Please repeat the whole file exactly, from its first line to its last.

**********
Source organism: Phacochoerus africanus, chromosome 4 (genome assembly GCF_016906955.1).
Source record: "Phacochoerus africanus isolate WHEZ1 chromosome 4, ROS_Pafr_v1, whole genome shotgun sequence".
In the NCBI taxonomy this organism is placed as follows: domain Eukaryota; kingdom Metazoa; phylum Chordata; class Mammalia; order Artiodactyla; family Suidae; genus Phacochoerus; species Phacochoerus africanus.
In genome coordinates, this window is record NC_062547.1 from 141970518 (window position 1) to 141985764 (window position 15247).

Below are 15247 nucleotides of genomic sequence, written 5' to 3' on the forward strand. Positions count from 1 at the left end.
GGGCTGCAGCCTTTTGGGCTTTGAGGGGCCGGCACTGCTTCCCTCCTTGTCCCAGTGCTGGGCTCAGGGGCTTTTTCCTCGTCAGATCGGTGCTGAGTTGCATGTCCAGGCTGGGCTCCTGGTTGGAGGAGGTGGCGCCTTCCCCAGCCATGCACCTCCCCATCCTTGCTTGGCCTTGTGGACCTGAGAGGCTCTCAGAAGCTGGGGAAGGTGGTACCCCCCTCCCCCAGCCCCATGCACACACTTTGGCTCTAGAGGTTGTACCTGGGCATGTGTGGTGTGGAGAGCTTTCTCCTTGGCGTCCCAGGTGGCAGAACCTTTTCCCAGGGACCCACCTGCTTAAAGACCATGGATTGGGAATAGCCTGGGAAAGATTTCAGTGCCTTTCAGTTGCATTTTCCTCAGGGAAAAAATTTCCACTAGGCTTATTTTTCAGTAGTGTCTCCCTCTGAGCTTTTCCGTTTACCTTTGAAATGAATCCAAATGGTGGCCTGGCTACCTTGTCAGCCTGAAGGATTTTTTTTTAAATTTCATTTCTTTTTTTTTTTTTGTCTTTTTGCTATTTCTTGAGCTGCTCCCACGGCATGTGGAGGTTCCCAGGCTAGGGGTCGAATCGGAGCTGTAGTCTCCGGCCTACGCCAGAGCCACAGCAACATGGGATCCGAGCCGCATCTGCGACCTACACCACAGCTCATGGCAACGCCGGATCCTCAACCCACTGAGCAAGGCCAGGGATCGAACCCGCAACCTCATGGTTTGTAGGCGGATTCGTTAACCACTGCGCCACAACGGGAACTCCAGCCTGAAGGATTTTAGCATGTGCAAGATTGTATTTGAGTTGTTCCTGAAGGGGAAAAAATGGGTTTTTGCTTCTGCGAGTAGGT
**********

Source organism: Phacochoerus africanus, chromosome 4 (genome assembly GCF_016906955.1).
Source record: "Phacochoerus africanus isolate WHEZ1 chromosome 4, ROS_Pafr_v1, whole genome shotgun sequence".
In the NCBI taxonomy this organism is placed as follows: domain Eukaryota; kingdom Metazoa; phylum Chordata; class Mammalia; order Artiodactyla; family Suidae; genus Phacochoerus; species Phacochoerus africanus.
In genome coordinates, this window is record NC_062547.1 from 141970518 (window position 1) to 141985764 (window position 15247).

Below are 15247 nucleotides of genomic sequence, written 5' to 3' on the forward strand. Positions count from 1 at the left end.
GGGCTGCAGCCTTTTGGGCTTTGAGGGGCCGGCACTGCTTCCCTCCTTGTCCCAGTGCTGGGCTCAGGGGCTTTTTCCTCGTCAGATCGGTGCTGAGTTGCATGTCCAGGCTGGGCTCCTGGTTGGAGGAGGTGGCGCCTTCCCCAGCCATGCACCTCCCCATCCTTGCTTGGCCTTGTGGACCTGAGAGGCTCTCAGAAGCTGGGGAAGGTGGTACCCCCCTCCCCCAGCCCCATGCACACACTTTGGCTCTAGAGGTTGTACCTGGGCATGTGTGGTGTGGAGAGCTTTCTCCTTGGCGTCCCAGGTGGCAGAACCTTTTCCCAGGGACCCACCTGCTTAAAGACCATGGATTGGGAATAGCCTGGGAAAGATTTCAGTGCCTTTCAGTTGCATTTTCCTCAGGGAAAAAATTTCCACTAGGCTTATTTTTCAGTAGTGTCTCCCTCTGAGCTTTTCCGTTTACCTTTGAAATGAATCCAAATGGTGGCCTGGCTACCTTGTCAGCCTGAAGGATTTTTTTTTAAATTTCATTTCTTTTTTTTTTTTTGTCTTTTTGCTATTTCTTGAGCTGCTCCCACGGCATGTGGAGGTTCCCAGGCTAGGGGTCGAATCGGAGCTGTAGTCTCCGGCCTACGCCAGAGCCACAGCAACATGGGATCCGAGCCGCATCTGCGACCTACACCACAGCTCATGGCAACGCCGGATCCTCAACCCACTGAGCAAGGCCAGGGATCGAACCCGCAACCTCATGGTTTGTAGGCGGATTCGTTAACCACTGCGCCACAACGGGAACTCCAGCCTGAAGGATTTTAGCATGTGCAAGATTGTATTTGAGTTGTTCCTGAAGGGGAAAAAATGGGTTTTTGCTTCTGCGAGTAGGT